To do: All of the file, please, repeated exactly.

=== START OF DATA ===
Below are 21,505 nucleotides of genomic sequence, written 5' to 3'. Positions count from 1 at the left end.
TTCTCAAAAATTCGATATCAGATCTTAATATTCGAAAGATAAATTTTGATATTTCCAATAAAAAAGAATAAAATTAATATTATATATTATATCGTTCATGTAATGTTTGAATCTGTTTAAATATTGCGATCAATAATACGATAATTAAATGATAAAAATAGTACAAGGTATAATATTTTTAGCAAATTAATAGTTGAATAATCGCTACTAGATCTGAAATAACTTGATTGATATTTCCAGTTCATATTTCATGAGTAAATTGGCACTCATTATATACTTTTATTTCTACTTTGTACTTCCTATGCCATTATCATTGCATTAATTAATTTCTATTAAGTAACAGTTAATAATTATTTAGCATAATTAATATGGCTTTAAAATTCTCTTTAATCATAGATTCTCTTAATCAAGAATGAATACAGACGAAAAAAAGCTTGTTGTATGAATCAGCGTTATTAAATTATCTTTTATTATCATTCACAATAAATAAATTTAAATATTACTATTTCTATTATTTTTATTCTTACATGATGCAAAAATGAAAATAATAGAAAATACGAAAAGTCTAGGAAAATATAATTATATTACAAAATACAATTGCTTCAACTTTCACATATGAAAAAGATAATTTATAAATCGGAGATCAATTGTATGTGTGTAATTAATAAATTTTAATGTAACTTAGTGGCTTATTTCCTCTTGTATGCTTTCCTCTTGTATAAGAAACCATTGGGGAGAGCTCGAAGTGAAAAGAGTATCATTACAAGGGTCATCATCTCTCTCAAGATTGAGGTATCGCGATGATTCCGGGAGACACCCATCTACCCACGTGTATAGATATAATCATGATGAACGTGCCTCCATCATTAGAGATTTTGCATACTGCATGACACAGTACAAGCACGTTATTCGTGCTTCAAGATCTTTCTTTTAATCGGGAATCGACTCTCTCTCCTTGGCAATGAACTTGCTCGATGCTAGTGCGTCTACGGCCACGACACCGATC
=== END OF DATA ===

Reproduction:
Below are 21,505 nucleotides of genomic sequence, written 5' to 3'. Positions count from 1 at the left end.
TTCTCAAAAATTCGATATCAGATCTTAATATTCGAAAGATAAATTTTGATATTTCCAATAAAAAAGAATAAAATTAATATTATATATTATATCGTTCATGTAATGTTTGAATCTGTTTAAATATTGCGATCAATAATACGATAATTAAATGATAAAAATAGTACAAGGTATAATATTTTTAGCAAATTAATAGTTGAATAATCGCTACTAGATCTGAAATAACTTGATTGATATTTCCAGTTCATATTTCATGAGTAAATTGGCACTCATTATATACTTTTATTTCTACTTTGTACTTCCTATGCCATTATCATTGCATTAATTAATTTCTATTAAGTAACAGTTAATAATTATTTAGCATAATTAATATGGCTTTAAAATTCTCTTTAATCATAGATTCTCTTAATCAAGAATGAATACAGACGAAAAAAAGCTTGTTGTATGAATCAGCGTTATTAAATTATCTTTTATTATCATTCACAATAAATAAATTTAAATATTACTATTTCTATTATTTTTATTCTTACATGATGCAAAAATGAAAATAATAGAAAATACGAAAAGTCTAGGAAAATATAATTATATTACAAAATACAATTGCTTCAACTTTCACATATGAAAAAGATAATTTATAAATCGGAGATCAATTGTATGTGTGTAATTAATAAATTTTAATGTAACTTAGTGGCTTATTTCCTCTTGTATGCTTTCCTCTTGTATAAGAAACCATTGGGGAGAGCTCGAAGTGAAAAGAGTATCATTACAAGGGTCATCATCTCTCTCAAGATTGAGGTATCGCGATGATTCCGGGAGACACCCATCTACCCACGTGTATAGATATAATCATGATGAACGTGCCTCCATCATTAGAGATTTTGCATACTGCATGACACAGTACAAGCACGTTATTCGTGCTTCAAGATCTTTCTTTTAATCGGGAATCGACTCTCTCTCCTTGGCAATGAACTTGCTCGATGCTAGTGCGTCTACGGCCACGACACCGATC